It’s not a glamorous business, logistics. Doesn’t make the mainstream news very often. And it’s not likely to be the top career choice for most people.
It’s understandable. After all, how interesting can it be to move boxes from point A to point B?
Put like that, it’s not much to write home about. But now, with driverless vehicles everywhere, augmented reality glasses and exoskeletons for warehouse workers, and robotics and automation technologies of all kinds promising to transform the industry worldwide, logistics is about to get much more interesting. Continue reading DHL could stop Amazon from taking over the world. Probably
Indian company TAL Manufacturing Solutions is showcasing a new welding solution which features its own industrial robot, the Brabo.
The company, which is part of the Tata Motors group, is exhibiting the robotic welding solution at the Automation Expo, currently taking place in Mumbai, India.
According to the Economic Times of India, the TAL Brabo robotic welding cell is priced at about $133,000 and is a “cost-effective” solution aimed at Tier 3 and 4 suppliers. The unit has a reach of 850 mm and a payload capacity of 6 kg. Continue reading TAL unveils welding solution involving its Brabo industrial robot
There is apparently some variation in what we have described as “industrial design software”. Some might call the category “computer-aided design and engineering” software applications.
But almost everyone who knows even a little bit about the software tends to know that they are used in the design of physical objects, as in three-dimensional objects for the real world.
The reason why this distinction is worth making is that these days when you say “engineer”, more often than not, people might think you mean “software engineer”. Continue reading Top 10 industrial design software applications by install base
Artificial intelligence and robotics stocks are performing better than many other investments on the stock market, according to a report on CNBC.
The website says robotics and AI stocks are “crushing” the old economy and is up by 30 per cent compared with under 10 per cent for other stocks.
In particular, the Global X Robotics and Artificial Intelligence ETF (BOTZ) and the ROBO Global Robotics and Automation Index (ROBO) have done well. Continue reading AI and robotics stocks outperforming other shares on markets
Even for Apple, selling 60 million units of anything would be a big deal. For most small and medium sized companies, just six units might be the start of a wonderful voyage in the world of enterprise.
For Hillcrest Labs, the journey started more than a decade ago, and over that time, the company has reached the milestone of having sold 60 million units.
Having started out selling software, the company moved into bundling that software into chips, which have become more elaborate over time and found an increasing number of applications.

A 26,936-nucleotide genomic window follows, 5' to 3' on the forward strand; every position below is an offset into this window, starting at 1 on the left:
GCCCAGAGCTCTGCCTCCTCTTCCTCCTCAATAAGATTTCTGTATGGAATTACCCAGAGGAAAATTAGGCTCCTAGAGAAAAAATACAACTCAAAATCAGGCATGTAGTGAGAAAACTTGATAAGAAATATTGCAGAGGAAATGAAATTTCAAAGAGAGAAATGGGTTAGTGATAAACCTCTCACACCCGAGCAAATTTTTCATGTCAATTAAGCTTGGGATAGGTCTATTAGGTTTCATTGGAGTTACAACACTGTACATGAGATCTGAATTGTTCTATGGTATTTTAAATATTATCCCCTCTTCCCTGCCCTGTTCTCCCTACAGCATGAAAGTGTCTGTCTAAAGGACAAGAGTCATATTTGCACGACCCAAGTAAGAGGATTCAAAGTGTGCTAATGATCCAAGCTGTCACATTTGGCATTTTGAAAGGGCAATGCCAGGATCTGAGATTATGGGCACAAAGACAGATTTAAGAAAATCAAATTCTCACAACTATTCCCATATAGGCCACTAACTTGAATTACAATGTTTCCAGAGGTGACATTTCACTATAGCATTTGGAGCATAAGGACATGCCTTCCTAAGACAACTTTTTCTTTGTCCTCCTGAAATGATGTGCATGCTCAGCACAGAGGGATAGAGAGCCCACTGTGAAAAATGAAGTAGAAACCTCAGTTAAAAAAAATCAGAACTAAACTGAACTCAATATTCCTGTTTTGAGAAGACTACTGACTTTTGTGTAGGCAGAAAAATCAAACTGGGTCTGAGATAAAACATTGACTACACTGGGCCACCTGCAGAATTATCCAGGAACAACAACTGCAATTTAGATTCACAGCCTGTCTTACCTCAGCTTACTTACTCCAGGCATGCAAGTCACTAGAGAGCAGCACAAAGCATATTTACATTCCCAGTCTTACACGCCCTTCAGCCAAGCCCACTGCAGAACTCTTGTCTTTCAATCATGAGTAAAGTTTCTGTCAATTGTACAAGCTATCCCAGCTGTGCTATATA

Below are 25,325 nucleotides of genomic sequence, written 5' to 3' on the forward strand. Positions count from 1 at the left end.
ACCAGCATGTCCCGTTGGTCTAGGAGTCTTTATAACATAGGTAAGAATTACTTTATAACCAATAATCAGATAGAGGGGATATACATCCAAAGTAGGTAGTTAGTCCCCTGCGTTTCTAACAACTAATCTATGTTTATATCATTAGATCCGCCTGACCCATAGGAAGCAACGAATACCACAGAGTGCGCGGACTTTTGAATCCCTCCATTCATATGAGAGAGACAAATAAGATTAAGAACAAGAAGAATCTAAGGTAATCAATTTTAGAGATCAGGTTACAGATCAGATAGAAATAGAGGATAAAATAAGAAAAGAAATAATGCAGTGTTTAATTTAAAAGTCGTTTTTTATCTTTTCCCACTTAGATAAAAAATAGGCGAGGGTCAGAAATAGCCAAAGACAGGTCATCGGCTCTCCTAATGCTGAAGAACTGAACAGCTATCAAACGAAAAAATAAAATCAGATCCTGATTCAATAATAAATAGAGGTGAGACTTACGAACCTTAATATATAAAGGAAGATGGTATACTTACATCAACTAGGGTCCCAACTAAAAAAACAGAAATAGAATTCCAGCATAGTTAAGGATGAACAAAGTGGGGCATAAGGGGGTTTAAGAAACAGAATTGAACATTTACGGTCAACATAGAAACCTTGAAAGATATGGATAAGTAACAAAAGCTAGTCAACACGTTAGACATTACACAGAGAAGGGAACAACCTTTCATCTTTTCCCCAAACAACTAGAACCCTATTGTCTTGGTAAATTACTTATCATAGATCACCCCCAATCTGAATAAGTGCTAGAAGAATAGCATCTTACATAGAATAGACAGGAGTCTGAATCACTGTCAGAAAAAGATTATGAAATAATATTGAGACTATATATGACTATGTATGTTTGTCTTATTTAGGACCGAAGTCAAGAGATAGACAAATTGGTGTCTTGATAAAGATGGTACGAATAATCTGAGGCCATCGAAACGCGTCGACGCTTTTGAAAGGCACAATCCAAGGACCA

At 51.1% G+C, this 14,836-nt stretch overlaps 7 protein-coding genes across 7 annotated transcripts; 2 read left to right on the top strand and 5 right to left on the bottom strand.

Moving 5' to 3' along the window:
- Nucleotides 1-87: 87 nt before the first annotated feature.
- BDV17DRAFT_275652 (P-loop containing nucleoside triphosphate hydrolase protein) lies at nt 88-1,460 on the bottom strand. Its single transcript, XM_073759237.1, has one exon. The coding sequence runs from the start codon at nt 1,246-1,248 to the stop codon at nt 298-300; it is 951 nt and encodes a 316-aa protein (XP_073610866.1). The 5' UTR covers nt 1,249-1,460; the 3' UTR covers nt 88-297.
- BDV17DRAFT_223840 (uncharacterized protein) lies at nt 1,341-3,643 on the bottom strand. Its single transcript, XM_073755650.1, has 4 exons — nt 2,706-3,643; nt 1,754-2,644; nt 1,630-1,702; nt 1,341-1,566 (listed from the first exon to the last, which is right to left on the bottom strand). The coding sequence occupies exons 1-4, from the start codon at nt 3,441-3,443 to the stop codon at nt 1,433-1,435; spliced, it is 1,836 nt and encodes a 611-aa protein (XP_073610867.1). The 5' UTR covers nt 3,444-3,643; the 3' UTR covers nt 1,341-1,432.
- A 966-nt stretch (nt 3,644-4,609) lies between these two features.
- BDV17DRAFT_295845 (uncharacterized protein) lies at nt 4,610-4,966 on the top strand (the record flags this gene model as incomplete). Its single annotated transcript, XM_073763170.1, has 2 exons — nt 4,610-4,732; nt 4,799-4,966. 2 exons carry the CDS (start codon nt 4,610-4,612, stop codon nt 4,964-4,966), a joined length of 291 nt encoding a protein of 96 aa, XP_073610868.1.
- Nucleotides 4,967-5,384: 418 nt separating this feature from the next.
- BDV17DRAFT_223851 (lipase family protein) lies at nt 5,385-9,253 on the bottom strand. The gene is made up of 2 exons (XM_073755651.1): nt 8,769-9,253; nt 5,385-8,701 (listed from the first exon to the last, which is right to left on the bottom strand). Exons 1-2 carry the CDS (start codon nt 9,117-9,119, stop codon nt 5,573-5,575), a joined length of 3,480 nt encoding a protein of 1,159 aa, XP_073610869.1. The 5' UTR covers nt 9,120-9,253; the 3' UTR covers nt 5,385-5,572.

In an exclusive interview with Robotics and Automation News, Chad Lucien, senior vice president of business development at Hillcrest Labs, tells the company’s story. Continue reading Smartphones have created a whole new world of opportunities, says Hillcrest Labs boss
Interview with Rick Weidinger, CEO of Robotic Vision Technologies
A human eye transmits data to the brain at a rate of approximately 10 million bits a second, which is about the equivalent of the capacity of some Ethernet connections.
This was the finding of a study by researchers at the University of Pennsylvania School of Medicine, and while that may be debatable, and perhaps doesn’t tell the whole story of the complexity of the human eye, it’s probably a widely accepted idea that our eyes collect and transmit more data than do our other “sensors”, if they can be called that – the ones for sound, touch, smell and taste – which, with sight, make up our five human senses.
Robots, of course, only have senses because their makers want to integrate sensors into them. Continue reading Interview: Robotic Vision Technologies boss eyes growth of global collaborative robotics market
In this interview, Stefan Hartung, a senior member of the board at Bosch, talks extensively about the industrial internet, detailing some of the components and devices the company uses to give old machines a new lease of life, and provides some insight into the company’s plans going forward
Bosch is as relevant in today’s computerised world as it was after the end of the first industrial age, and the company’s main concern now is keeping it that way.
Its relevance comes from making the power tools and household appliances most readers will be familiar with, and also from its development of ideas and technologies which are likely to shape a future which many of us haven’t even thought about yet.
Nowadays, all the talk is of Industry 4.0, an umbrella term to describe a range of technologies which have at their centre two tiny components: sensors and chips – both of which are Bosch’s essential stock in trade.
And if you want someone to blame for the Industry 4.0 phrase, look no further than Bosch, because it was part of the working group of German industrial giants which coined the term in 2011. Continue reading A giant company built on tiny components: Interview with Bosch industrial internet boss